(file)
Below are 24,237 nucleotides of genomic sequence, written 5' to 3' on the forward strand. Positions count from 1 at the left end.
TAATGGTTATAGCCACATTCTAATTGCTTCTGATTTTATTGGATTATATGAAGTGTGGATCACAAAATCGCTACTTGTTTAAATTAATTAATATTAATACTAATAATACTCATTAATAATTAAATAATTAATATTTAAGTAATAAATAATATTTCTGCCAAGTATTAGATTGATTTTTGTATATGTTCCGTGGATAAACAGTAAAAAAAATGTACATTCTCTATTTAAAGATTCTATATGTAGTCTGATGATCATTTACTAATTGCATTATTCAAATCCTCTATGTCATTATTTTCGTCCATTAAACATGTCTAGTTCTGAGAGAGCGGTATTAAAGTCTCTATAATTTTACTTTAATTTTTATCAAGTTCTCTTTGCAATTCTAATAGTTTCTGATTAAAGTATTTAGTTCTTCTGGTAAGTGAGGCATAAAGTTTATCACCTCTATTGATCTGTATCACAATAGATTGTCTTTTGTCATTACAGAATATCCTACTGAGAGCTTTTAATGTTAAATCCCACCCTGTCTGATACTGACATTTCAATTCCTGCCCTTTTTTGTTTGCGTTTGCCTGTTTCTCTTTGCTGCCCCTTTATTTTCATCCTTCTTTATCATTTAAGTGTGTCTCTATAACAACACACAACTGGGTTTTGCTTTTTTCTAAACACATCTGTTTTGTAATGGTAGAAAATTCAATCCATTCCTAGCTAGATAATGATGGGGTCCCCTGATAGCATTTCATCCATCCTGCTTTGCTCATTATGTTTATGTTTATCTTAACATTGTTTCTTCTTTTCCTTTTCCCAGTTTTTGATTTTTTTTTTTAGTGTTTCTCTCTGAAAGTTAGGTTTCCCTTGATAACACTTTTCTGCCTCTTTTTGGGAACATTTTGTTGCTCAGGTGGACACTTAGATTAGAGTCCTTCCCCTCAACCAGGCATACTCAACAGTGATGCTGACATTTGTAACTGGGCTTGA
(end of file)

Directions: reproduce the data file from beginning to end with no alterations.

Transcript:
Below are 24,237 nucleotides of genomic sequence, written 5' to 3' on the forward strand. Positions count from 1 at the left end.
TAATGGTTATAGCCACATTCTAATTGCTTCTGATTTTATTGGATTATATGAAGTGTGGATCACAAAATCGCTACTTGTTTAAATTAATTAATATTAATACTAATAATACTCATTAATAATTAAATAATTAATATTTAAGTAATAAATAATATTTCTGCCAAGTATTAGATTGATTTTTGTATATGTTCCGTGGATAAACAGTAAAAAAAATGTACATTCTCTATTTAAAGATTCTATATGTAGTCTGATGATCATTTACTAATTGCATTATTCAAATCCTCTATGTCATTATTTTCGTCCATTAAACATGTCTAGTTCTGAGAGAGCGGTATTAAAGTCTCTATAATTTTACTTTAATTTTTATCAAGTTCTCTTTGCAATTCTAATAGTTTCTGATTAAAGTATTTAGTTCTTCTGGTAAGTGAGGCATAAAGTTTATCACCTCTATTGATCTGTATCACAATAGATTGTCTTTTGTCATTACAGAATATCCTACTGAGAGCTTTTAATGTTAAATCCCACCCTGTCTGATACTGACATTTCAATTCCTGCCCTTTTTTGTTTGCGTTTGCCTGTTTCTCTTTGCTGCCCCTTTATTTTCATCCTTCTTTATCATTTAAGTGTGTCTCTATAACAACACACAACTGGGTTTTGCTTTTTTCTAAACACATCTGTTTTGTAATGGTAGAAAATTCAATCCATTCCTAGCTAGATAATGATGGGGTCCCCTGATAGCATTTCATCCATCCTGCTTTGCTCATTATGTTTATGTTTATCTTAACATTGTTTCTTCTTTTCCTTTTCCCAGTTTTTGATTTTTTTTTTTAGTGTTTCTCTCTGAAAGTTAGGTTTCCCTTGATAACACTTTTCTGCCTCTTTTTGGGAACATTTTGTTGCTCAGGTGGACACTTAGATTAGAGTCCTTCCCCTCAACCAGGCATACTCAACAGTGATGCTGACATTTGTAACTGGGCTTGA